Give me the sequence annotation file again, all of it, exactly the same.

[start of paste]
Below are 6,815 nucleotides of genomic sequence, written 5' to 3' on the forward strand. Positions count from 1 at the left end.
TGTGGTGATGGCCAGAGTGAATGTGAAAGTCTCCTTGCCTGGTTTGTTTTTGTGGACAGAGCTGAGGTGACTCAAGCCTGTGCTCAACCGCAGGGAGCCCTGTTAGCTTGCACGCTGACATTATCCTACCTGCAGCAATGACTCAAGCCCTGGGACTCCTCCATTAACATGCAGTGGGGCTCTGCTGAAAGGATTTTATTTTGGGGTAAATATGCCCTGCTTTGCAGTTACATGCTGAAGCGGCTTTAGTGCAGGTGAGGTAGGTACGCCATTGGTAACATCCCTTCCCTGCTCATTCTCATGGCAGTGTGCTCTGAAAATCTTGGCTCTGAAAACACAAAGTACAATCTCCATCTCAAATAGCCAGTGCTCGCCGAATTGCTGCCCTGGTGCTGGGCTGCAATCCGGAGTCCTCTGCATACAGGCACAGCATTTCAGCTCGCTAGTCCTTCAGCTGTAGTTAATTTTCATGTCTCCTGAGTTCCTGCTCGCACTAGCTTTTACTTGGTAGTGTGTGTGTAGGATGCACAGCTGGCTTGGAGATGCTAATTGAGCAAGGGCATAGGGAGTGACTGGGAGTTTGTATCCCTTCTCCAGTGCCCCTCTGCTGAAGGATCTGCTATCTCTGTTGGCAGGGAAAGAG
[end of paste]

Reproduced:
Below are 6,815 nucleotides of genomic sequence, written 5' to 3' on the forward strand. Positions count from 1 at the left end.
TGTGGTGATGGCCAGAGTGAATGTGAAAGTCTCCTTGCCTGGTTTGTTTTTGTGGACAGAGCTGAGGTGACTCAAGCCTGTGCTCAACCGCAGGGAGCCCTGTTAGCTTGCACGCTGACATTATCCTACCTGCAGCAATGACTCAAGCCCTGGGACTCCTCCATTAACATGCAGTGGGGCTCTGCTGAAAGGATTTTATTTTGGGGTAAATATGCCCTGCTTTGCAGTTACATGCTGAAGCGGCTTTAGTGCAGGTGAGGTAGGTACGCCATTGGTAACATCCCTTCCCTGCTCATTCTCATGGCAGTGTGCTCTGAAAATCTTGGCTCTGAAAACACAAAGTACAATCTCCATCTCAAATAGCCAGTGCTCGCCGAATTGCTGCCCTGGTGCTGGGCTGCAATCCGGAGTCCTCTGCATACAGGCACAGCATTTCAGCTCGCTAGTCCTTCAGCTGTAGTTAATTTTCATGTCTCCTGAGTTCCTGCTCGCACTAGCTTTTACTTGGTAGTGTGTGTGTAGGATGCACAGCTGGCTTGGAGATGCTAATTGAGCAAGGGCATAGGGAGTGACTGGGAGTTTGTATCCCTTCTCCAGTGCCCCTCTGCTGAAGGATCTGCTATCTCTGTTGGCAGGGAAAGAG